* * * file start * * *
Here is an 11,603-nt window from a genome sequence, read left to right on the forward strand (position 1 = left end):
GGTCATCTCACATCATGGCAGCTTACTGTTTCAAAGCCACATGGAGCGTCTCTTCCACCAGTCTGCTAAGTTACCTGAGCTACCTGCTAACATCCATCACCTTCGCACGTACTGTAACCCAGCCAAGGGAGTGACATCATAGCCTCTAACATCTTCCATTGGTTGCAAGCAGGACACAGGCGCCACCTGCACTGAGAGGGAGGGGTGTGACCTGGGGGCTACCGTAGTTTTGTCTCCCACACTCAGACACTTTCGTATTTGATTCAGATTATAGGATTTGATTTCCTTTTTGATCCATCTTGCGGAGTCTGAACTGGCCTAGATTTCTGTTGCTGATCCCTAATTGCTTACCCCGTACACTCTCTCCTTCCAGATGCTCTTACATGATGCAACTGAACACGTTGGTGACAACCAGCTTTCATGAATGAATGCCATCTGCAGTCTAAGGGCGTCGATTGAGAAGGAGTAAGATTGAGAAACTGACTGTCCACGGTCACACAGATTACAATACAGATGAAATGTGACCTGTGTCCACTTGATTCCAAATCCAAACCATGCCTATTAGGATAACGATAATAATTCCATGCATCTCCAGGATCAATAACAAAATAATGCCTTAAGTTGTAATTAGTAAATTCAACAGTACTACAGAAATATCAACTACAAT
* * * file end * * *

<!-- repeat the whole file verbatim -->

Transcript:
Here is an 11,603-nt window from a genome sequence, read left to right on the forward strand (position 1 = left end):
GGTCATCTCACATCATGGCAGCTTACTGTTTCAAAGCCACATGGAGCGTCTCTTCCACCAGTCTGCTAAGTTACCTGAGCTACCTGCTAACATCCATCACCTTCGCACGTACTGTAACCCAGCCAAGGGAGTGACATCATAGCCTCTAACATCTTCCATTGGTTGCAAGCAGGACACAGGCGCCACCTGCACTGAGAGGGAGGGGTGTGACCTGGGGGCTACCGTAGTTTTGTCTCCCACACTCAGACACTTTCGTATTTGATTCAGATTATAGGATTTGATTTCCTTTTTGATCCATCTTGCGGAGTCTGAACTGGCCTAGATTTCTGTTGCTGATCCCTAATTGCTTACCCCGTACACTCTCTCCTTCCAGATGCTCTTACATGATGCAACTGAACACGTTGGTGACAACCAGCTTTCATGAATGAATGCCATCTGCAGTCTAAGGGCGTCGATTGAGAAGGAGTAAGATTGAGAAACTGACTGTCCACGGTCACACAGATTACAATACAGATGAAATGTGACCTGTGTCCACTTGATTCCAAATCCAAACCATGCCTATTAGGATAACGATAATAATTCCATGCATCTCCAGGATCAATAACAAAATAATGCCTTAAGTTGTAATTAGTAAATTCAACAGTACTACAGAAATATCAACTACAAT